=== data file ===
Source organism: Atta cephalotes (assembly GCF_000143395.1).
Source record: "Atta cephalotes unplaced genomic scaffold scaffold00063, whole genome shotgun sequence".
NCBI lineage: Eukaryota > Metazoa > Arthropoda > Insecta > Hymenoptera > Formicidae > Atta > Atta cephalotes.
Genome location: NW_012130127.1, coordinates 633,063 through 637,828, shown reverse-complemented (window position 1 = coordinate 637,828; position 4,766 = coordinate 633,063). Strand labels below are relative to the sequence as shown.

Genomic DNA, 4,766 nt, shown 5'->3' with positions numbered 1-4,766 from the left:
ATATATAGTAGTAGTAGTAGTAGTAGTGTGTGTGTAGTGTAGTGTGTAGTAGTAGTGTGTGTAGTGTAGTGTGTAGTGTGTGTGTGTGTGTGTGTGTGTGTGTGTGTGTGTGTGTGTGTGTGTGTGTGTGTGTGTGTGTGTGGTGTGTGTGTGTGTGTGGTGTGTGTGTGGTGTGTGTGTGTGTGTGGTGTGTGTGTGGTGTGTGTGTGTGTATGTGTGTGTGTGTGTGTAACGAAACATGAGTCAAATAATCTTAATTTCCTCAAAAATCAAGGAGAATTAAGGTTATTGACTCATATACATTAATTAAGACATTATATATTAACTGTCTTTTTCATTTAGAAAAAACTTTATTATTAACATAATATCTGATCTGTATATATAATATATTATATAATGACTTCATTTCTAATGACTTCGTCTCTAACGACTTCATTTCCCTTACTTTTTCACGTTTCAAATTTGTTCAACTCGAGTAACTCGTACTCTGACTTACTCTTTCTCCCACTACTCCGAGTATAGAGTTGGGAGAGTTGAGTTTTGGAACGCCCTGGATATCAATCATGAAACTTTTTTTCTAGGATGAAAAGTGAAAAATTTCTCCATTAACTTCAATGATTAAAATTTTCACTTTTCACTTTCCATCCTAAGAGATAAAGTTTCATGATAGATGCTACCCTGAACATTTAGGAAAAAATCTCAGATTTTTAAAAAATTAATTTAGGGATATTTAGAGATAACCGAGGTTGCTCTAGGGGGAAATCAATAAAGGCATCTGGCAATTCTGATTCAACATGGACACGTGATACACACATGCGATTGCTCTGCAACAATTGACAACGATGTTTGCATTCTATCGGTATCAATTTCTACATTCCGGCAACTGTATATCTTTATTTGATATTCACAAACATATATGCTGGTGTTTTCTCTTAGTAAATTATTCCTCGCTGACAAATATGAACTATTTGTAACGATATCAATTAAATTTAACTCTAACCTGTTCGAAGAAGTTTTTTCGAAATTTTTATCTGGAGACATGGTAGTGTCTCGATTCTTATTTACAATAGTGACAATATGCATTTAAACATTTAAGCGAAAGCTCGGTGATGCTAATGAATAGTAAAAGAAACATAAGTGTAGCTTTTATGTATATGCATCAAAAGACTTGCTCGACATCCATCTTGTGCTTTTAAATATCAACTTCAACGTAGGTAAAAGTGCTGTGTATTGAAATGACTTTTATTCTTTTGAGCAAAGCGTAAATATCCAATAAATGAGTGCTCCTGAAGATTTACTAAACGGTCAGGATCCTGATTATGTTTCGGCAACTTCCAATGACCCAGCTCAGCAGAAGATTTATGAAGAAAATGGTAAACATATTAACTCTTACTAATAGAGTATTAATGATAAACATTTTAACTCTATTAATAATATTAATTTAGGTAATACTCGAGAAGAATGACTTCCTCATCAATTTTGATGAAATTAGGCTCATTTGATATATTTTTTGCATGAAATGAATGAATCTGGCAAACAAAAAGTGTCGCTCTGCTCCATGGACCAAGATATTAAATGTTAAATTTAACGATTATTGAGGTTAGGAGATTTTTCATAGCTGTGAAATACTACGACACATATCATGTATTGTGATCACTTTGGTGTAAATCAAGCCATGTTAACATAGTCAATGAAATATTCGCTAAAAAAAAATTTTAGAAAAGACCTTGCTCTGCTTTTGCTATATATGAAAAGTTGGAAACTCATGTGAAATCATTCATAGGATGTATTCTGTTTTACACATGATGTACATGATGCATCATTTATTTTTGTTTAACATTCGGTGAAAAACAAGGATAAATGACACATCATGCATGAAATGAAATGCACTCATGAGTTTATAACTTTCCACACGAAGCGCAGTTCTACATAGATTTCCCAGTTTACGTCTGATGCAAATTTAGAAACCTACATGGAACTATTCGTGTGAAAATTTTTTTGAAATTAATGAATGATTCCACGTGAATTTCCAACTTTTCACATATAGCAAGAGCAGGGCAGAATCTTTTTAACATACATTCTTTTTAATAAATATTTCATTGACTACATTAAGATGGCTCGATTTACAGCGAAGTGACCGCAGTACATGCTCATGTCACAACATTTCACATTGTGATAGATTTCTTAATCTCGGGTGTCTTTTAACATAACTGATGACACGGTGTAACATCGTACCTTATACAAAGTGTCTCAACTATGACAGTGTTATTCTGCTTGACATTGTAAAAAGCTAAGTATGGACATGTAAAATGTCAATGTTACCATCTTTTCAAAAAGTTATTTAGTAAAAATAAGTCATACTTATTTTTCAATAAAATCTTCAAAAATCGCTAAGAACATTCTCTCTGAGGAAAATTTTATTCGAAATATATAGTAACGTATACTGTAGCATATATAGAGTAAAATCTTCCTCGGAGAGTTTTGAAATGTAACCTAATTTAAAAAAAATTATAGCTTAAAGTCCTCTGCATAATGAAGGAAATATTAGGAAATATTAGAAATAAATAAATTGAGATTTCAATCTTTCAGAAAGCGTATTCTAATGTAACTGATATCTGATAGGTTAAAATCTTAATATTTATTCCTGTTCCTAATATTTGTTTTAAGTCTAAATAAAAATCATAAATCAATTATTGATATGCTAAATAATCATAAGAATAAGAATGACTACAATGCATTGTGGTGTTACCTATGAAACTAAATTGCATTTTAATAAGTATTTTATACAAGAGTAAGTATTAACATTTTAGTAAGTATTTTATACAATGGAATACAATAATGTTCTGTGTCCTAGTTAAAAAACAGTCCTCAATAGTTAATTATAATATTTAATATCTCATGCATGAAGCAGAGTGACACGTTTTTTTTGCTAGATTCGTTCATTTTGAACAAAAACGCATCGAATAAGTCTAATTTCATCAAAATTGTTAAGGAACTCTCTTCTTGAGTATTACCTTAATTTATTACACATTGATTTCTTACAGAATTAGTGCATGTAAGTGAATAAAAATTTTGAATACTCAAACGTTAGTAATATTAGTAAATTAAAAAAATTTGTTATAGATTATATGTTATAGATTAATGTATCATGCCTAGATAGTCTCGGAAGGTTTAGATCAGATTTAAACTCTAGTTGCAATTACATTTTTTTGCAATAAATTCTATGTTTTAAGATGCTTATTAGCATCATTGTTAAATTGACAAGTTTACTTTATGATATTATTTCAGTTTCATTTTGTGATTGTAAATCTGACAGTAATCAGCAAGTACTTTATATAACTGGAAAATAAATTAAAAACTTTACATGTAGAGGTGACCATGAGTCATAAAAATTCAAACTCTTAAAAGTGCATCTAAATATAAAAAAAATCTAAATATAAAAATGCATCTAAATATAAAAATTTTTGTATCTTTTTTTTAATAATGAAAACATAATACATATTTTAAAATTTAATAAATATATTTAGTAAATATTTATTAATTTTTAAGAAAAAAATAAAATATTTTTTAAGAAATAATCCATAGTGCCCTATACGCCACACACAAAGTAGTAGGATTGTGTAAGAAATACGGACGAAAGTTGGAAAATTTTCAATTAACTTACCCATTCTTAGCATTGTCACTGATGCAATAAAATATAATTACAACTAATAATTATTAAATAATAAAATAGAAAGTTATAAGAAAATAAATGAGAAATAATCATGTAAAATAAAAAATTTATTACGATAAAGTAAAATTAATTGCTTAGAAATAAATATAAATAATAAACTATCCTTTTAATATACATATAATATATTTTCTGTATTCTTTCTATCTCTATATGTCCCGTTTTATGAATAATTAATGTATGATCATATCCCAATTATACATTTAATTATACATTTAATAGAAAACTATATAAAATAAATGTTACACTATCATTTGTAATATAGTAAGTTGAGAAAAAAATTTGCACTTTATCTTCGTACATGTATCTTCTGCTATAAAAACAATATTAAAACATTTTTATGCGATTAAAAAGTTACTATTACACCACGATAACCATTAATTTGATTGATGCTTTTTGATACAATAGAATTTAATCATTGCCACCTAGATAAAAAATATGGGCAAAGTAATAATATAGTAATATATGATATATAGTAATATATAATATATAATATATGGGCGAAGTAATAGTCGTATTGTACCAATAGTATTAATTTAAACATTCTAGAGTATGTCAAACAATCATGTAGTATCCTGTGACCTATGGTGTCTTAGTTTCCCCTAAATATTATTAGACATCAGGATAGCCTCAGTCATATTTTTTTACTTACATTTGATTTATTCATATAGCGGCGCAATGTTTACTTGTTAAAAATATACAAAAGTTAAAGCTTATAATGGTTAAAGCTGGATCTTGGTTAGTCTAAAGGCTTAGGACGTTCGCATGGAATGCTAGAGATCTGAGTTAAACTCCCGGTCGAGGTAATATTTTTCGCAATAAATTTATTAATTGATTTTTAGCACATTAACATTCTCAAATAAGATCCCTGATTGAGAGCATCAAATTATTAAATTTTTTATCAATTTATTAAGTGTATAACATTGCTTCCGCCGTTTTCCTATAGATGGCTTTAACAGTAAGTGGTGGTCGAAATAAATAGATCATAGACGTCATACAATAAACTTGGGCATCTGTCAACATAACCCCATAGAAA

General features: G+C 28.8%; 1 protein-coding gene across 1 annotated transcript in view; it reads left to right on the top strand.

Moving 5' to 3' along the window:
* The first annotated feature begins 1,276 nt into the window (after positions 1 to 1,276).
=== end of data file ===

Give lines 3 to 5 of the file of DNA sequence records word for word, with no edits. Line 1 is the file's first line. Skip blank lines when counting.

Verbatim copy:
NCBI lineage: Eukaryota > Metazoa > Arthropoda > Insecta > Hymenoptera > Formicidae > Atta > Atta cephalotes.
Genome location: NW_012130127.1, coordinates 633,063 through 637,828, shown reverse-complemented (window position 1 = coordinate 637,828; position 4,766 = coordinate 633,063). Strand labels below are relative to the sequence as shown.

Genomic DNA, 4,766 nt, shown 5'->3' with positions numbered 1-4,766 from the left: